By far that comment is the one that is farthest outside his expertise. I'm not sure why he's commenting on it. (He is a computer scientist but none of his work seems to be in complexity theory or is even connected to it as far as I can tell.) But he's still very respected and I would presume knows a lot about issues in parts of compsci that aren't his own area of research. It is possible that he made a typo?

Not a typo---I was mostly being cheeky. But, I have studied complexity theory quite a bit (mostly in analyzing the difficulty of problems in AI) and my 2050 number came from the following thought experiment. The problem 3-SAT is NP complete. It can be solved in time 2^n (where n is the number of variables in the formula). Over the last 20 or 30 years, people have created algorithms that solve the problem in c^n for ever decreasing values of c. If you plot the rate of decrease of c over time, it's a pretty good fit (or was 15 years ago when I did this analysis) for a line that goes below 1 in 2050. (If that happens, an NP-hard problem would be solvable in polynomial time and thus P=NP.) I don't put much stake in the idea that the future can be predicted by a graph like that, but I thought it was fun to think about. Anyhow, sorry for being flip.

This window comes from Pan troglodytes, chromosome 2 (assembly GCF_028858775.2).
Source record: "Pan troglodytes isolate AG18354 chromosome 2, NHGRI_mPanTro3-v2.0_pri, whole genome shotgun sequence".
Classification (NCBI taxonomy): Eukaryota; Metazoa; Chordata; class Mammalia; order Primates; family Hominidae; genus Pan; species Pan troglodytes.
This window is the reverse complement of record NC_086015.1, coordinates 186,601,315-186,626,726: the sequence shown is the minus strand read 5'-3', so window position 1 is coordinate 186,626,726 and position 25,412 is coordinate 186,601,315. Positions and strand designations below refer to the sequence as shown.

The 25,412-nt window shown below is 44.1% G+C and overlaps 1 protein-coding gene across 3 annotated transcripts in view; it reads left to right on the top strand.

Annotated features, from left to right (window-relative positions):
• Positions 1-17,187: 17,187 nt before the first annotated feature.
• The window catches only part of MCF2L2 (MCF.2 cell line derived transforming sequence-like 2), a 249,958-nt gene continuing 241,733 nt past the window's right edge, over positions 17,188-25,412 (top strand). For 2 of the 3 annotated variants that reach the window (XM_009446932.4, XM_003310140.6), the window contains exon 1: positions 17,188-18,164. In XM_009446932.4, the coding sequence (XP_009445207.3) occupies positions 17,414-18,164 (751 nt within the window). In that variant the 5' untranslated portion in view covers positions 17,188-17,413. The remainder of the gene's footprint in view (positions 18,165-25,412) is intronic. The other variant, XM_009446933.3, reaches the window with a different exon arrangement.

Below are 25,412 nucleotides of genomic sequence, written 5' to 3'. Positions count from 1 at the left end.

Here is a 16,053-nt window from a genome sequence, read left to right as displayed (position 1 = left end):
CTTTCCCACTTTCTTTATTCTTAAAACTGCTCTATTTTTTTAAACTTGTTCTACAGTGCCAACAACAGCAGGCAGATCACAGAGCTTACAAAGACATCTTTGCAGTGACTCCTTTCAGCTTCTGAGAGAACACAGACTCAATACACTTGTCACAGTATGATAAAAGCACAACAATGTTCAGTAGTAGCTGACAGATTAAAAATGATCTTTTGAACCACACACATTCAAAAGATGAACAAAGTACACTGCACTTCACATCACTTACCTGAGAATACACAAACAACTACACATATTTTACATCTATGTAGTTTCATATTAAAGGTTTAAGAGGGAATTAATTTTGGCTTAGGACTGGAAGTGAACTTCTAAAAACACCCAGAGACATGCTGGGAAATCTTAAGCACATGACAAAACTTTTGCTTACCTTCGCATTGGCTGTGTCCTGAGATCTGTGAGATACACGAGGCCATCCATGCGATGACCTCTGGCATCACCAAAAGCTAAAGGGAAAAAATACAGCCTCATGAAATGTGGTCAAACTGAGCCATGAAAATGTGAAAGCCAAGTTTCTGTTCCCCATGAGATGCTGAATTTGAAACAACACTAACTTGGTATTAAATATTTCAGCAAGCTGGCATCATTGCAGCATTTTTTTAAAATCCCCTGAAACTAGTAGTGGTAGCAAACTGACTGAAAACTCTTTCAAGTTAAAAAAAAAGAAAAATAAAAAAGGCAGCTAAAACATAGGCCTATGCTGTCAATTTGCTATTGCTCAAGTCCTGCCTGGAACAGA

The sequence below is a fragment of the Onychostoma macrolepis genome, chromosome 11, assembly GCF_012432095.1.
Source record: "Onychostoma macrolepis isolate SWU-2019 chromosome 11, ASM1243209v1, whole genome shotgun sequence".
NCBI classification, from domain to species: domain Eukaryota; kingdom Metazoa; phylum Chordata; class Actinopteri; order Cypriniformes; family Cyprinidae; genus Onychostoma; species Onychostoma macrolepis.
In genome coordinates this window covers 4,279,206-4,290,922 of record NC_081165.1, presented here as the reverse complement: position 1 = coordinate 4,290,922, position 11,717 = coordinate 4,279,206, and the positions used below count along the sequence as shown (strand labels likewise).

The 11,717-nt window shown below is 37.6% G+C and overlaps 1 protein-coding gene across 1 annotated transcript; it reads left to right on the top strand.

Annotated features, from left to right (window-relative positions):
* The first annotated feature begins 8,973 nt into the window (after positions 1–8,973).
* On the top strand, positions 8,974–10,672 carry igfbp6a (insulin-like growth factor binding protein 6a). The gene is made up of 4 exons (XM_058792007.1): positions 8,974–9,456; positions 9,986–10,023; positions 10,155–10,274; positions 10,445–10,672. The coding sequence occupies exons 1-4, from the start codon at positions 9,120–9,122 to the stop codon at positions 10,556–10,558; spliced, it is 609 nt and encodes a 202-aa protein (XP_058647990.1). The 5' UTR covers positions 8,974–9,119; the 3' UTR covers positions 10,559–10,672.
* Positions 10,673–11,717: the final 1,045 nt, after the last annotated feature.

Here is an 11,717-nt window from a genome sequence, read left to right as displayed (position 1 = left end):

Not a typo---I was mostly being cheeky. But, I have studied complexity theory quite a bit (mostly in analyzing the difficulty of problems in AI) and my 2050 number came from the following thought experiment. The problem 3-SAT is NP complete. It can be solved in time 2^n (where n is the number of variables in the formula). Over the last 20 or 30 years, people have created algorithms that solve the problem in c^n for ever decreasing values of c. If you plot the rate of decrease of c over time, it's a pretty good fit (or was 15 years ago when I did this analysis) for a line that goes below 1 in 2050. (If that happens, an NP-hard problem would be solvable in polynomial time and thus P=NP.) I don't put much stake in the idea that the future can be predicted by a graph like that, but I thought it was fun to think about. Anyhow, sorry for being flip.

Side note: I did this analysis initially in honor of Donald Loveland (a colleague at the time whose satisfiability solver sits at the root of this tree of discoveries). I am gratified to see that he was interviewed on lesswrong on a more recent thread!